Inventing Bushcraft: Masculinity, Technology, and Environment in Central Africa, ca. 750-1250

Citation:

de Luna, Kathryn M. 2017. “Inventing Bushcraft: Masculinity, Technology, and Environment in Central Africa, ca. 750-1250.” RCC Perspectives: Transformations in Environment and Society, no. 4, 51–60.

Author: Kathryn M. de Luna

Abstract:

Kathryn M. de Luna explores the micropolitics of knowledge production through a case study of the history of bushcraft. She highlights the special status given to practitioners of bush technologies—specifically Central Eastern Botatwe speakers—in south central Africa. The invention of a new landscape category, isokwe, and the novel status of seasonal technicians marked the development of a virile, sexualized masculinity available to some men; but it was also a status with deeply sensuous, material, and social meanings for women.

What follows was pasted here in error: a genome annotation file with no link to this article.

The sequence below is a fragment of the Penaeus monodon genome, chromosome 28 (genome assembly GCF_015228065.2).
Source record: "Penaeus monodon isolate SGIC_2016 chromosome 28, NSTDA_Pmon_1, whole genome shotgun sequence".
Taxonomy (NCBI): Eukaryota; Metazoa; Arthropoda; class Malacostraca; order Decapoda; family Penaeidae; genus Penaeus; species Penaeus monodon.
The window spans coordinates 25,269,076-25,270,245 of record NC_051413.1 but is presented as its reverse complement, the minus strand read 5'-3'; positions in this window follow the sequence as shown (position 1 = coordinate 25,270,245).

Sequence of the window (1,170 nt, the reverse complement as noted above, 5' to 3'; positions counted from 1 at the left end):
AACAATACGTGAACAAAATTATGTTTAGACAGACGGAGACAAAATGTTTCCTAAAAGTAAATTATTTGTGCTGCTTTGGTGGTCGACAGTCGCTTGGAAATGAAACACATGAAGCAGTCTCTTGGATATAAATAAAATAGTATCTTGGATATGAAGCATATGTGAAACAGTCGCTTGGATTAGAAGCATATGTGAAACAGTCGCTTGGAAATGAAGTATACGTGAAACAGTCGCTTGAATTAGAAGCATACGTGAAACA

Keywords: fishing, gender, hunting, indigenous knowledge, technology

Topics: Environment, Climate Change, Gender, Masculinity/ies Regions: Africa, Central Africa

Year: 2017

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